Cognitive Behavioral Therapy (CBT)
Dialectical Behavioral Therapy (DBT)
Dialectical Behavioral Therapy is a cognitive-behavioral approach that emphasizes the psychosocial aspects of treatment. In other words, this form of therapy teaches skills to cope with family, romantic, and friend relationships in a safe and healthy way. DBT builds the client’s strengths while identifying and changing thoughts, beliefs and assumptions that make life more difficult for the patient.
DBT often involves both weekly individual sessions and weekly group therapy sessions may be recommended as well. In the individual sessions, the therapist discusses problem solving behavior for the past week’s problems and ways to improve the client’s quality of life. In the group therapy sessions, four interpersonal relations tools are practiced: interpersonal effectiveness, distress tolerance/reality acceptance skills, emotional regulation and mindfulness skills.
Eye Movement Desensitization and Reprocessing (EMDR)
Eye Movement Desensitization and Reprocessing (EMDR) therapy is an extensively researched, effective psychotherapy method proven to help people recover from trauma and other distressing life experiences, including PTSD, anxiety, depression, and panic disorders. EMDR therapy focuses on changing the emotions, thoughts, or behaviors resulting from a distressing issue, and allows the brain to resume its natural healing process. EMDR therapy is designed to resolve unprocessed traumatic memories in the brain, and for many clients, can be completed in fewer sessions than other psychotherapies.
Family Systems Therapy
Family systems therapy focuses on familial relationship patterns, rather than individual issues. The goal of family systems therapy is to nurture positive change and development through facilitated dialogue with the family. The focus of therapy is not on cause-effect analysis, as this can be perceived as placing blame. Rather, it focuses on how to change destructive thinking and behaviors within the family in order to solve problems.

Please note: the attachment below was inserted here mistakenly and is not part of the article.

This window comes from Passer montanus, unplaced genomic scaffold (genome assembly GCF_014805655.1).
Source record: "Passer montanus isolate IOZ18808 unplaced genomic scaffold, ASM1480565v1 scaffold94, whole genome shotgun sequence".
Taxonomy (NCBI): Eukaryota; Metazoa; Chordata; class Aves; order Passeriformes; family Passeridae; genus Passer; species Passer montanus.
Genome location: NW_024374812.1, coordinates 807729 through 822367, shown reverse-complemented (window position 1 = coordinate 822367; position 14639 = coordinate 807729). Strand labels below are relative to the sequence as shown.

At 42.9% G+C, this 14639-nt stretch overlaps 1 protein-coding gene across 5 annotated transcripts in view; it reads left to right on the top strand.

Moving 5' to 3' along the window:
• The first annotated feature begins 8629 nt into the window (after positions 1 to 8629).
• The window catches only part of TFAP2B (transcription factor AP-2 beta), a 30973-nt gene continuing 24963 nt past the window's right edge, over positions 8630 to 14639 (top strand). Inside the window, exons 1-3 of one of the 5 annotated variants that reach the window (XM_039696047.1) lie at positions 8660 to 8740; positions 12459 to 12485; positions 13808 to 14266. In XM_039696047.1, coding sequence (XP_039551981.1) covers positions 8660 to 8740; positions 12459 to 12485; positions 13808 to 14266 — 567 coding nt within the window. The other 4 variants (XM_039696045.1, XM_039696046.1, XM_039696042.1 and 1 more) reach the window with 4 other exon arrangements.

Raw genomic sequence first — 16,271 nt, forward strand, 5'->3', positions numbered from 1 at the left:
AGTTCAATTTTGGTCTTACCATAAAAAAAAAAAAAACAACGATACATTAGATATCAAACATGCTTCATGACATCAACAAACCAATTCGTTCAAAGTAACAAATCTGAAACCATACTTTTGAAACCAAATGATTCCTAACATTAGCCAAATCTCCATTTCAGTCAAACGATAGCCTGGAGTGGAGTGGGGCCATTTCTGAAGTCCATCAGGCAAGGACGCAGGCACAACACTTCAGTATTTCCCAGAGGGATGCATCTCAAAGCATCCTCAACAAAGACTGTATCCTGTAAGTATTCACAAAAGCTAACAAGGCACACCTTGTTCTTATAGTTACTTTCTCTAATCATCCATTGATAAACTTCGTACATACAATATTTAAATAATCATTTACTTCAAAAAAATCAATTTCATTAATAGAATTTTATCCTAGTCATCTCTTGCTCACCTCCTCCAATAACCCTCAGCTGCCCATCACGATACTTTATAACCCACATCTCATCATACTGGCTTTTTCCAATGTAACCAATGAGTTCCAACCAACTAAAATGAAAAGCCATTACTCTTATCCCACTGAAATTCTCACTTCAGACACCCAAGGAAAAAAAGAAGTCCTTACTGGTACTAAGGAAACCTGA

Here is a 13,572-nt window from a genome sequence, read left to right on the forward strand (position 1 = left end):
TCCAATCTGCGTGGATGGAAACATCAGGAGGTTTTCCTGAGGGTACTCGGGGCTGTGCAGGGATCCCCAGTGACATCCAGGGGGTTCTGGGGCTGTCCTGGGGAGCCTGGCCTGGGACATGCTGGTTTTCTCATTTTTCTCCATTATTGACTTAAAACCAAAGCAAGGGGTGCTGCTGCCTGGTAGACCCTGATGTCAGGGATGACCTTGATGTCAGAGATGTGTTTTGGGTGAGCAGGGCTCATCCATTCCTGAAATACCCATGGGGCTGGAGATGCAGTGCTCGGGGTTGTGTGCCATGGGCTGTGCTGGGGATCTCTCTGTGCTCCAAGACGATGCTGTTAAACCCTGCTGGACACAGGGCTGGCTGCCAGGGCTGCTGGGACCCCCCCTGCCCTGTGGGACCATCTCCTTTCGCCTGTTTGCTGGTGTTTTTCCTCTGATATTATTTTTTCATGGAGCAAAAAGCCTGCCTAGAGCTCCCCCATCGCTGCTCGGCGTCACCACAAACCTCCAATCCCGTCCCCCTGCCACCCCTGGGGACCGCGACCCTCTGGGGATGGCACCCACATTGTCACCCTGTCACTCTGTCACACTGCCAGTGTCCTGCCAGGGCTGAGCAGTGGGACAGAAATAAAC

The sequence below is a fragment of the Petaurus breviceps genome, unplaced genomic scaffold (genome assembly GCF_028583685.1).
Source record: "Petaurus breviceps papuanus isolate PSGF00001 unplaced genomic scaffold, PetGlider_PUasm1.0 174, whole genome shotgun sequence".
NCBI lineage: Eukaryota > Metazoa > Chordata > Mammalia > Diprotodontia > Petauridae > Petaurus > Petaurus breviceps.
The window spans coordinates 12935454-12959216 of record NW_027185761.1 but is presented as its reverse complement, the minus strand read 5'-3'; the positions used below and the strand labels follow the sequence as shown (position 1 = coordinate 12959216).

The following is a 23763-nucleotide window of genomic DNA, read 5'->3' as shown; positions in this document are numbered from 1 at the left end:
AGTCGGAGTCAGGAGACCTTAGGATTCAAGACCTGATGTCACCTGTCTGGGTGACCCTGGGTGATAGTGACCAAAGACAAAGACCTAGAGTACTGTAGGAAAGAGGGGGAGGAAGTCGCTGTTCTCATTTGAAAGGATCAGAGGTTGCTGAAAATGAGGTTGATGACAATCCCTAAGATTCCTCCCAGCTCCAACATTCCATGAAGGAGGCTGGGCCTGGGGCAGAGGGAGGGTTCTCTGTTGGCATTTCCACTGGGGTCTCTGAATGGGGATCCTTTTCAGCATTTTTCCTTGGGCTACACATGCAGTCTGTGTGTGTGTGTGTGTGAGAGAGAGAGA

Experiential therapy involves actions, movements and activities rather than a traditional therapy setting. Common activities are equine therapy, recreation therapy and expressive arts therapy. In these settings, patients are more likely to have unguarded and genuine responses because they are focused on completing tasks rather than the therapy. Though not a primary focus of therapy, experiential therapy also allows patients to find other hobbies and activities to fill their spare time. This is especially significant for individuals recovering from patterns of addiction or substance abuse.
Solution Focused Therapy
Solution focused therapy focuses on what clients want to achieve through therapy, rather than what brought them to the therapist. In this way, it focuses less on the past and more on the present and future. In this therapy, the role of the therapist is to help clients envision a preferred future, and then help them work towards achieving it. The primary tools used on solution focused therapy can be remembered by the acronym MECSTAT, which stands for Miracle questions, Exception questions, Coping questions, Scaling questions, Time-out, Accolades and Task. Using these tools, the therapist aims to guide the client towards a more positive and hopeful future.